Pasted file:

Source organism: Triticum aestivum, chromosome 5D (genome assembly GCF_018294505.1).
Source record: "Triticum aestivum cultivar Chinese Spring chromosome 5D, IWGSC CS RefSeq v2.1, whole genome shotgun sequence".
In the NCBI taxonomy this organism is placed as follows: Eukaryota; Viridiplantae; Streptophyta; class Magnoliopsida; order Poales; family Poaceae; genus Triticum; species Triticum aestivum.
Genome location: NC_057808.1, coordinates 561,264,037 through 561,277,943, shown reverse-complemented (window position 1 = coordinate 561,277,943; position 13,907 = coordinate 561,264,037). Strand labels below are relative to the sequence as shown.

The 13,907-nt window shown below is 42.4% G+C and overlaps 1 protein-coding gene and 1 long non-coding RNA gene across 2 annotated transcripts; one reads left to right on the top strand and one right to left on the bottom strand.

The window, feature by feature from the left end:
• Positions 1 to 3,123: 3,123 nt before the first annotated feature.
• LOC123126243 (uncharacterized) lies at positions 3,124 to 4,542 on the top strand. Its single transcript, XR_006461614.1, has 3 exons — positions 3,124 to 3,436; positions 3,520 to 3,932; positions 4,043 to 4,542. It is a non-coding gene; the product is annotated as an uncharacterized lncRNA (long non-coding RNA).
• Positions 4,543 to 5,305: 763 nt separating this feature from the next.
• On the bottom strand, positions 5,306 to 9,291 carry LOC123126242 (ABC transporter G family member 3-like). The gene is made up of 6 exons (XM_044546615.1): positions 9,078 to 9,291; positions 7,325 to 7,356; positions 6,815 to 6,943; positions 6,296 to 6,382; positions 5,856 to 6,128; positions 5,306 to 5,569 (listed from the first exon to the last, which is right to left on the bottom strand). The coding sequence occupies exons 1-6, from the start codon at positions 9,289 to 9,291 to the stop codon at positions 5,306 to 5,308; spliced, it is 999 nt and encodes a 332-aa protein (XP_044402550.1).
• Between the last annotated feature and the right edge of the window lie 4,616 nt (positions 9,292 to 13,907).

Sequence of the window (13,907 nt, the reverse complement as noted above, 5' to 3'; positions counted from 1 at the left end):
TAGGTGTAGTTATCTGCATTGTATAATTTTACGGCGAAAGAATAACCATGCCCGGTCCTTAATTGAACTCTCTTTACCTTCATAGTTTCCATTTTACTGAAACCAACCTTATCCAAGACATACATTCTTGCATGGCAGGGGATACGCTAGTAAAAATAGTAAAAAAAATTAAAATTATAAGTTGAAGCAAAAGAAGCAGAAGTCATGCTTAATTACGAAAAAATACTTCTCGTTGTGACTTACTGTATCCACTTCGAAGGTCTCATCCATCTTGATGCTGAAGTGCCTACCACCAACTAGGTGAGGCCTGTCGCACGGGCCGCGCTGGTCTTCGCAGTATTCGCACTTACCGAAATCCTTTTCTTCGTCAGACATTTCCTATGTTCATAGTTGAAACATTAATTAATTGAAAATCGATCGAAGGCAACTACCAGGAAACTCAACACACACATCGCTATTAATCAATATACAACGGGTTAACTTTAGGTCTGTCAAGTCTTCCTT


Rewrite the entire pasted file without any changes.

Source organism: Triticum aestivum, chromosome 5D (genome assembly GCF_018294505.1).
Source record: "Triticum aestivum cultivar Chinese Spring chromosome 5D, IWGSC CS RefSeq v2.1, whole genome shotgun sequence".
In the NCBI taxonomy this organism is placed as follows: Eukaryota; Viridiplantae; Streptophyta; class Magnoliopsida; order Poales; family Poaceae; genus Triticum; species Triticum aestivum.
Genome location: NC_057808.1, coordinates 561,264,037 through 561,277,943, shown reverse-complemented (window position 1 = coordinate 561,277,943; position 13,907 = coordinate 561,264,037). Strand labels below are relative to the sequence as shown.

The 13,907-nt window shown below is 42.4% G+C and overlaps 1 protein-coding gene and 1 long non-coding RNA gene across 2 annotated transcripts; one reads left to right on the top strand and one right to left on the bottom strand.

The window, feature by feature from the left end:
• Positions 1 to 3,123: 3,123 nt before the first annotated feature.
• LOC123126243 (uncharacterized) lies at positions 3,124 to 4,542 on the top strand. Its single transcript, XR_006461614.1, has 3 exons — positions 3,124 to 3,436; positions 3,520 to 3,932; positions 4,043 to 4,542. It is a non-coding gene; the product is annotated as an uncharacterized lncRNA (long non-coding RNA).
• Positions 4,543 to 5,305: 763 nt separating this feature from the next.
• On the bottom strand, positions 5,306 to 9,291 carry LOC123126242 (ABC transporter G family member 3-like). The gene is made up of 6 exons (XM_044546615.1): positions 9,078 to 9,291; positions 7,325 to 7,356; positions 6,815 to 6,943; positions 6,296 to 6,382; positions 5,856 to 6,128; positions 5,306 to 5,569 (listed from the first exon to the last, which is right to left on the bottom strand). The coding sequence occupies exons 1-6, from the start codon at positions 9,289 to 9,291 to the stop codon at positions 5,306 to 5,308; spliced, it is 999 nt and encodes a 332-aa protein (XP_044402550.1).
• Between the last annotated feature and the right edge of the window lie 4,616 nt (positions 9,292 to 13,907).

Sequence of the window (13,907 nt, the reverse complement as noted above, 5' to 3'; positions counted from 1 at the left end):
TAGGTGTAGTTATCTGCATTGTATAATTTTACGGCGAAAGAATAACCATGCCCGGTCCTTAATTGAACTCTCTTTACCTTCATAGTTTCCATTTTACTGAAACCAACCTTATCCAAGACATACATTCTTGCATGGCAGGGGATACGCTAGTAAAAATAGTAAAAAAAATTAAAATTATAAGTTGAAGCAAAAGAAGCAGAAGTCATGCTTAATTACGAAAAAATACTTCTCGTTGTGACTTACTGTATCCACTTCGAAGGTCTCATCCATCTTGATGCTGAAGTGCCTACCACCAACTAGGTGAGGCCTGTCGCACGGGCCGCGCTGGTCTTCGCAGTATTCGCACTTACCGAAATCCTTTTCTTCGTCAGACATTTCCTATGTTCATAGTTGAAACATTAATTAATTGAAAATCGATCGAAGGCAACTACCAGGAAACTCAACACACACATCGCTATTAATCAATATACAACGGGTTAACTTTAGGTCTGTCAAGTCTTCCTT